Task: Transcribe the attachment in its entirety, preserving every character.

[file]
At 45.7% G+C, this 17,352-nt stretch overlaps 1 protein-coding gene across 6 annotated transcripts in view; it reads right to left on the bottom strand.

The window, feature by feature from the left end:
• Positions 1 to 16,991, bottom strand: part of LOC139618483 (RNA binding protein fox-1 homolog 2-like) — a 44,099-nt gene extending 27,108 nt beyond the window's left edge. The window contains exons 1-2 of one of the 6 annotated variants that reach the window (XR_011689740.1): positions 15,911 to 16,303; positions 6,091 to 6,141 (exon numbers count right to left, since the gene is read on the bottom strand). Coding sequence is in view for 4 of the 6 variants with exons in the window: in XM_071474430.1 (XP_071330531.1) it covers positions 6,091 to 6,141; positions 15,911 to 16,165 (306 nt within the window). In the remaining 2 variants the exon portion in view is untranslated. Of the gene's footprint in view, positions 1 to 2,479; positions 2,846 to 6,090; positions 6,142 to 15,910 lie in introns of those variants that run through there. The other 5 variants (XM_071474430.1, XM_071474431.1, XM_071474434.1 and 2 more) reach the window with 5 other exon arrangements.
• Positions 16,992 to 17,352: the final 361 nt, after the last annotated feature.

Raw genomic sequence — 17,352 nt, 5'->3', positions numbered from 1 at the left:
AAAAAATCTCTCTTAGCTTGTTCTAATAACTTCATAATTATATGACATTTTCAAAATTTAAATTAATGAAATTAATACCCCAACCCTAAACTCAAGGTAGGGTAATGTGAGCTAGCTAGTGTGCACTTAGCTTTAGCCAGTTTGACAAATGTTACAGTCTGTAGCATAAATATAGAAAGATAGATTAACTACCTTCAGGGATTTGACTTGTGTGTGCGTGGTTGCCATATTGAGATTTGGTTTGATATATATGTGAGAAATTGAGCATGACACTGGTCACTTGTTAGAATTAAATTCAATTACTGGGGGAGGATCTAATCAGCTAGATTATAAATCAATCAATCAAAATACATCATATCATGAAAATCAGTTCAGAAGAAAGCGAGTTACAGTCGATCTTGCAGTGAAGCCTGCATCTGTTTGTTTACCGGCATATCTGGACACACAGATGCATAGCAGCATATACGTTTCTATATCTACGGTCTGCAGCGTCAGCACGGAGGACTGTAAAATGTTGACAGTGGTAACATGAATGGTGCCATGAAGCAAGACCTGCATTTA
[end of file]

At 45.7% G+C, this 17,352-nt stretch overlaps 1 protein-coding gene across 6 annotated transcripts in view; it reads right to left on the bottom strand.

The window, feature by feature from the left end:
• Positions 1 to 16,991, bottom strand: part of LOC139618483 (RNA binding protein fox-1 homolog 2-like) — a 44,099-nt gene extending 27,108 nt beyond the window's left edge. The window contains exons 1-2 of one of the 6 annotated variants that reach the window (XR_011689740.1): positions 15,911 to 16,303; positions 6,091 to 6,141 (exon numbers count right to left, since the gene is read on the bottom strand). Coding sequence is in view for 4 of the 6 variants with exons in the window: in XM_071474430.1 (XP_071330531.1) it covers positions 6,091 to 6,141; positions 15,911 to 16,165 (306 nt within the window). In the remaining 2 variants the exon portion in view is untranslated. Of the gene's footprint in view, positions 1 to 2,479; positions 2,846 to 6,090; positions 6,142 to 15,910 lie in introns of those variants that run through there. The other 5 variants (XM_071474430.1, XM_071474431.1, XM_071474434.1 and 2 more) reach the window with 5 other exon arrangements.
• Positions 16,992 to 17,352: the final 361 nt, after the last annotated feature.

Raw genomic sequence — 17,352 nt, 5'->3', positions numbered from 1 at the left:
AAAAAATCTCTCTTAGCTTGTTCTAATAACTTCATAATTATATGACATTTTCAAAATTTAAATTAATGAAATTAATACCCCAACCCTAAACTCAAGGTAGGGTAATGTGAGCTAGCTAGTGTGCACTTAGCTTTAGCCAGTTTGACAAATGTTACAGTCTGTAGCATAAATATAGAAAGATAGATTAACTACCTTCAGGGATTTGACTTGTGTGTGCGTGGTTGCCATATTGAGATTTGGTTTGATATATATGTGAGAAATTGAGCATGACACTGGTCACTTGTTAGAATTAAATTCAATTACTGGGGGAGGATCTAATCAGCTAGATTATAAATCAATCAATCAAAATACATCATATCATGAAAATCAGTTCAGAAGAAAGCGAGTTACAGTCGATCTTGCAGTGAAGCCTGCATCTGTTTGTTTACCGGCATATCTGGACACACAGATGCATAGCAGCATATACGTTTCTATATCTACGGTCTGCAGCGTCAGCACGGAGGACTGTAAAATGTTGACAGTGGTAACATGAATGGTGCCATGAAGCAAGACCTGCATTTA